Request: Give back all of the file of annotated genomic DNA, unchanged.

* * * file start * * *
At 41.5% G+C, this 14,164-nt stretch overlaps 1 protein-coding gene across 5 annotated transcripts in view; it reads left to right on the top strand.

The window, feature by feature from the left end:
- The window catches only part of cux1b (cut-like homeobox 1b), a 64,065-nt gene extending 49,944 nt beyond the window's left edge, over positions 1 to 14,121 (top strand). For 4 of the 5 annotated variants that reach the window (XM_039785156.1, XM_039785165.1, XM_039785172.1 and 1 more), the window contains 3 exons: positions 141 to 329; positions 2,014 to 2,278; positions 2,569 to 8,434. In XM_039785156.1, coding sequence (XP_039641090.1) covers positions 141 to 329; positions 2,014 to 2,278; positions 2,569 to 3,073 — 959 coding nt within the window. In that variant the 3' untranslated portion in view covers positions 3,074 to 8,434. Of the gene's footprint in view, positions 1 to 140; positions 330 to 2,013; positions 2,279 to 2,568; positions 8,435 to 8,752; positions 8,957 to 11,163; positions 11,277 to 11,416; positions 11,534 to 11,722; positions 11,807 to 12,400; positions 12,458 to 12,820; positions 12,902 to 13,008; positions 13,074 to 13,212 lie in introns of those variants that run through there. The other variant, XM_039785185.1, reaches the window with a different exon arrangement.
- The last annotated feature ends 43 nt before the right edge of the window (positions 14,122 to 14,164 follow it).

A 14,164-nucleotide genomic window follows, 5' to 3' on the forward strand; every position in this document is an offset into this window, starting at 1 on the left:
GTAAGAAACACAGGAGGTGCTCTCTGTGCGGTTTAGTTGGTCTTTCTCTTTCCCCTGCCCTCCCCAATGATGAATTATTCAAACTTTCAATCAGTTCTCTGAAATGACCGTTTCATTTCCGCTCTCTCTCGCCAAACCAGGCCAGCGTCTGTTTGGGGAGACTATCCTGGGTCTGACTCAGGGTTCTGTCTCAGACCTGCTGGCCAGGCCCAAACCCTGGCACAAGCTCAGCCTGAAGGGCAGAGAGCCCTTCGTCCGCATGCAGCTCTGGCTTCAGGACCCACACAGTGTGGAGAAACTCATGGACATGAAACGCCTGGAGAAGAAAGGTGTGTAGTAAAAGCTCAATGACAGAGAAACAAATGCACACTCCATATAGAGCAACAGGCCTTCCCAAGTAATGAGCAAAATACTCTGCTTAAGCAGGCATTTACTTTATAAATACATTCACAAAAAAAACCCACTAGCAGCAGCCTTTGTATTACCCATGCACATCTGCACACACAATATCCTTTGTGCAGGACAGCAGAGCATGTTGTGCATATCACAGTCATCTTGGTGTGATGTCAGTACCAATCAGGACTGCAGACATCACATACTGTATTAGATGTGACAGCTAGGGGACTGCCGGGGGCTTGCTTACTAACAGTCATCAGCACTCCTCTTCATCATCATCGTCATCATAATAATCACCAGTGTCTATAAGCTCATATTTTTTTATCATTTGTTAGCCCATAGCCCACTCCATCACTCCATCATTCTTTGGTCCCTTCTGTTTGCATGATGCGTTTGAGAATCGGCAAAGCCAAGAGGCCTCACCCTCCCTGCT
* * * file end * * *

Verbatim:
At 41.5% G+C, this 14,164-nt stretch overlaps 1 protein-coding gene across 5 annotated transcripts in view; it reads left to right on the top strand.

The window, feature by feature from the left end:
- The window catches only part of cux1b (cut-like homeobox 1b), a 64,065-nt gene extending 49,944 nt beyond the window's left edge, over positions 1 to 14,121 (top strand). For 4 of the 5 annotated variants that reach the window (XM_039785156.1, XM_039785165.1, XM_039785172.1 and 1 more), the window contains 3 exons: positions 141 to 329; positions 2,014 to 2,278; positions 2,569 to 8,434. In XM_039785156.1, coding sequence (XP_039641090.1) covers positions 141 to 329; positions 2,014 to 2,278; positions 2,569 to 3,073 — 959 coding nt within the window. In that variant the 3' untranslated portion in view covers positions 3,074 to 8,434. Of the gene's footprint in view, positions 1 to 140; positions 330 to 2,013; positions 2,279 to 2,568; positions 8,435 to 8,752; positions 8,957 to 11,163; positions 11,277 to 11,416; positions 11,534 to 11,722; positions 11,807 to 12,400; positions 12,458 to 12,820; positions 12,902 to 13,008; positions 13,074 to 13,212 lie in introns of those variants that run through there. The other variant, XM_039785185.1, reaches the window with a different exon arrangement.
- The last annotated feature ends 43 nt before the right edge of the window (positions 14,122 to 14,164 follow it).

A 14,164-nucleotide genomic window follows, 5' to 3' on the forward strand; every position in this document is an offset into this window, starting at 1 on the left:
GTAAGAAACACAGGAGGTGCTCTCTGTGCGGTTTAGTTGGTCTTTCTCTTTCCCCTGCCCTCCCCAATGATGAATTATTCAAACTTTCAATCAGTTCTCTGAAATGACCGTTTCATTTCCGCTCTCTCTCGCCAAACCAGGCCAGCGTCTGTTTGGGGAGACTATCCTGGGTCTGACTCAGGGTTCTGTCTCAGACCTGCTGGCCAGGCCCAAACCCTGGCACAAGCTCAGCCTGAAGGGCAGAGAGCCCTTCGTCCGCATGCAGCTCTGGCTTCAGGACCCACACAGTGTGGAGAAACTCATGGACATGAAACGCCTGGAGAAGAAAGGTGTGTAGTAAAAGCTCAATGACAGAGAAACAAATGCACACTCCATATAGAGCAACAGGCCTTCCCAAGTAATGAGCAAAATACTCTGCTTAAGCAGGCATTTACTTTATAAATACATTCACAAAAAAAACCCACTAGCAGCAGCCTTTGTATTACCCATGCACATCTGCACACACAATATCCTTTGTGCAGGACAGCAGAGCATGTTGTGCATATCACAGTCATCTTGGTGTGATGTCAGTACCAATCAGGACTGCAGACATCACATACTGTATTAGATGTGACAGCTAGGGGACTGCCGGGGGCTTGCTTACTAACAGTCATCAGCACTCCTCTTCATCATCATCGTCATCATAATAATCACCAGTGTCTATAAGCTCATATTTTTTTATCATTTGTTAGCCCATAGCCCACTCCATCACTCCATCATTCTTTGGTCCCTTCTGTTTGCATGATGCGTTTGAGAATCGGCAAAGCCAAGAGGCCTCACCCTCCCTGCT